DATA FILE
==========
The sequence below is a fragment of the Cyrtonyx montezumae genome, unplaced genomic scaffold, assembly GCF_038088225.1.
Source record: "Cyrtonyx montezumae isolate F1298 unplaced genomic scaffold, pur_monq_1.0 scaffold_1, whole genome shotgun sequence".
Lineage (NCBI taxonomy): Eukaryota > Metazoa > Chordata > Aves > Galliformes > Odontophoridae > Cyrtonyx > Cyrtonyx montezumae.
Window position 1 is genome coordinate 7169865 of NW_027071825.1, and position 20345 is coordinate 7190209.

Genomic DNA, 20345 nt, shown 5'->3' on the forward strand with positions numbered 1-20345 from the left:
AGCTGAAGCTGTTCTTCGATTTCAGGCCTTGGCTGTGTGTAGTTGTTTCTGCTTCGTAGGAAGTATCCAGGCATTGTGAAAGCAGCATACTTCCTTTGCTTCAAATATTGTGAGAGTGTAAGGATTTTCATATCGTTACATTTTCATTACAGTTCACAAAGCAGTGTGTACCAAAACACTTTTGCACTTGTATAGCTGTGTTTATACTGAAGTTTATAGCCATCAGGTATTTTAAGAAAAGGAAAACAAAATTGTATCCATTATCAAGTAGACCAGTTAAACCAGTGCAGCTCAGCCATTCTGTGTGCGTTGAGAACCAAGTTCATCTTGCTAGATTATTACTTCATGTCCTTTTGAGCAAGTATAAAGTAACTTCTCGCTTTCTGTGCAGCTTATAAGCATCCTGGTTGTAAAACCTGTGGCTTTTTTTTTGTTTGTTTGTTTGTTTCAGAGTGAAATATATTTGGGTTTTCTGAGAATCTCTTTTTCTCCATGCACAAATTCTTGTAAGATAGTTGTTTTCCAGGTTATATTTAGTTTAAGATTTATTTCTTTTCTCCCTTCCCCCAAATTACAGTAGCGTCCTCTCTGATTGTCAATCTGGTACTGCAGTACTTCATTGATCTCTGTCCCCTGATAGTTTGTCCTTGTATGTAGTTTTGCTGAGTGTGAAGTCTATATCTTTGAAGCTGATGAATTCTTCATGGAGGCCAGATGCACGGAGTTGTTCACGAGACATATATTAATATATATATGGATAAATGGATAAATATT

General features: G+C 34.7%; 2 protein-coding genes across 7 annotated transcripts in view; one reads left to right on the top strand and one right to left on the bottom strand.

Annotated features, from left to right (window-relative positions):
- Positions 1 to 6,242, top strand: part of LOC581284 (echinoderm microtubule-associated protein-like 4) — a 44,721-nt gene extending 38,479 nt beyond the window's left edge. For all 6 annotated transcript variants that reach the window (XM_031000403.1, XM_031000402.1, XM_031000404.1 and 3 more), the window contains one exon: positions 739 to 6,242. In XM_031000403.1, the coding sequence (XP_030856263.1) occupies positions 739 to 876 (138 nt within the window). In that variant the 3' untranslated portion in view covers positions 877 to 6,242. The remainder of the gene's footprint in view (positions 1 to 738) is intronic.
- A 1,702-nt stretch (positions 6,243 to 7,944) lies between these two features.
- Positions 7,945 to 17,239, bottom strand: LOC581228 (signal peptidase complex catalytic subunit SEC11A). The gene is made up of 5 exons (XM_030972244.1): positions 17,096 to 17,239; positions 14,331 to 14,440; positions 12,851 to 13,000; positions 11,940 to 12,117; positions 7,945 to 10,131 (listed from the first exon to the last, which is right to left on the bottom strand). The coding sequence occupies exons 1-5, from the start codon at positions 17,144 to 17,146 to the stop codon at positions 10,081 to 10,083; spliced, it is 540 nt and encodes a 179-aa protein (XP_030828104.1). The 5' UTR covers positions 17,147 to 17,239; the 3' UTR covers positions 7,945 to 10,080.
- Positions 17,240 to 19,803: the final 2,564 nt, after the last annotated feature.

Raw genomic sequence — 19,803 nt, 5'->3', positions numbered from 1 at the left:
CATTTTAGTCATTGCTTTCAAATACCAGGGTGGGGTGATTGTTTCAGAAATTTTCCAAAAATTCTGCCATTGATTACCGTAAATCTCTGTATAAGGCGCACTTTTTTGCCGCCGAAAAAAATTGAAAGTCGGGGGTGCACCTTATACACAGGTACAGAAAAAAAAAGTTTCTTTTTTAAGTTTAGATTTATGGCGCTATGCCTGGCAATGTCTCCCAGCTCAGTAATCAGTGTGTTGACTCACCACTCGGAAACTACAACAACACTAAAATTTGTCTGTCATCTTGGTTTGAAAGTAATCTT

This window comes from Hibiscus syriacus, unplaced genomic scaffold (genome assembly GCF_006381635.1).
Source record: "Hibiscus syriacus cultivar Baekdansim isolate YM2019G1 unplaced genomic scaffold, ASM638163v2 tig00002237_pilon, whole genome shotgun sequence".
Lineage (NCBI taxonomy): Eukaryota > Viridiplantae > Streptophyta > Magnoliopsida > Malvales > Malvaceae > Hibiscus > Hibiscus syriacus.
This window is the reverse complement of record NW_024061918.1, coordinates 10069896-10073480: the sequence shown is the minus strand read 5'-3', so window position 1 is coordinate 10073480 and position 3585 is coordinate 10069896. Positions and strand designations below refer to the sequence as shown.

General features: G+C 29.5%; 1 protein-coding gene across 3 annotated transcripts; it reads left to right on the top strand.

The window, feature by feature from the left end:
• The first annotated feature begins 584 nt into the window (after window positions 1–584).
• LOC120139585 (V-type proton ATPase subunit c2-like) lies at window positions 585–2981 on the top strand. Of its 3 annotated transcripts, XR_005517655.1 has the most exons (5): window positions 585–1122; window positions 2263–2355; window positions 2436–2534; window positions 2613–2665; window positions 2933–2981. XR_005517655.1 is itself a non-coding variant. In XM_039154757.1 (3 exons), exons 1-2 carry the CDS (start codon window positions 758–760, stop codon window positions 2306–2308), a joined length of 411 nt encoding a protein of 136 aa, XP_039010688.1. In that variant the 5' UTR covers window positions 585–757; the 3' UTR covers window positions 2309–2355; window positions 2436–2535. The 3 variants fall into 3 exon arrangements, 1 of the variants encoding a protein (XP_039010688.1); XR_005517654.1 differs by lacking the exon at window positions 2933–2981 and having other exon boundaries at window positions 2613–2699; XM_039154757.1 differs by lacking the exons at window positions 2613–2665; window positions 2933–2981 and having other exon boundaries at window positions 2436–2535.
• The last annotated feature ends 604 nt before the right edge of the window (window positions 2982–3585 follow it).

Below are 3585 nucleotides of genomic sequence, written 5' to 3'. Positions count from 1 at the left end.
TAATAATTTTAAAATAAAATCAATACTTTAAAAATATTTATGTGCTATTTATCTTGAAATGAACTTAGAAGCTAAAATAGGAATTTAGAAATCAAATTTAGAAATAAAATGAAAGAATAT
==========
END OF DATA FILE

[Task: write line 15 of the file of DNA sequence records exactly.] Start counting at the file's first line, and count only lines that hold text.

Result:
This window comes from Hibiscus syriacus, unplaced genomic scaffold (genome assembly GCF_006381635.1).